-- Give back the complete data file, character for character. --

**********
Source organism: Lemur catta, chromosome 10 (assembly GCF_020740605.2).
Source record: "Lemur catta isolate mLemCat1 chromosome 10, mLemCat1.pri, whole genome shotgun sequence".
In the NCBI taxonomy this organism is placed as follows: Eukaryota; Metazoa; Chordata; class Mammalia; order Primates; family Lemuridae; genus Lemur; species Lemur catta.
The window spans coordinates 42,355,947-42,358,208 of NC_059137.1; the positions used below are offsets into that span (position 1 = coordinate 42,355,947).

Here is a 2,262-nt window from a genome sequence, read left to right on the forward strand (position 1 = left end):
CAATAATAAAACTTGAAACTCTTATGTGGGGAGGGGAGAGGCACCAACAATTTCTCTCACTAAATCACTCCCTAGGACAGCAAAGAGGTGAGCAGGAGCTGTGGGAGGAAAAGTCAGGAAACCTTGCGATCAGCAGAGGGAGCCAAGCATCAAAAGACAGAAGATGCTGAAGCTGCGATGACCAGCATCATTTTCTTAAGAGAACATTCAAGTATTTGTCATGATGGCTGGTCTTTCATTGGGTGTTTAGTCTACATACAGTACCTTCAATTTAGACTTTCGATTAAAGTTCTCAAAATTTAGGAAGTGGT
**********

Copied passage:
Source organism: Lemur catta, chromosome 10 (assembly GCF_020740605.2).
Source record: "Lemur catta isolate mLemCat1 chromosome 10, mLemCat1.pri, whole genome shotgun sequence".
In the NCBI taxonomy this organism is placed as follows: Eukaryota; Metazoa; Chordata; class Mammalia; order Primates; family Lemuridae; genus Lemur; species Lemur catta.
The window spans coordinates 42,355,947-42,358,208 of NC_059137.1; the positions used below are offsets into that span (position 1 = coordinate 42,355,947).

Here is a 2,262-nt window from a genome sequence, read left to right on the forward strand (position 1 = left end):
CAATAATAAAACTTGAAACTCTTATGTGGGGAGGGGAGAGGCACCAACAATTTCTCTCACTAAATCACTCCCTAGGACAGCAAAGAGGTGAGCAGGAGCTGTGGGAGGAAAAGTCAGGAAACCTTGCGATCAGCAGAGGGAGCCAAGCATCAAAAGACAGAAGATGCTGAAGCTGCGATGACCAGCATCATTTTCTTAAGAGAACATTCAAGTATTTGTCATGATGGCTGGTCTTTCATTGGGTGTTTAGTCTACATACAGTACCTTCAATTTAGACTTTCGATTAAAGTTCTCAAAATTTAGGAAGTGGT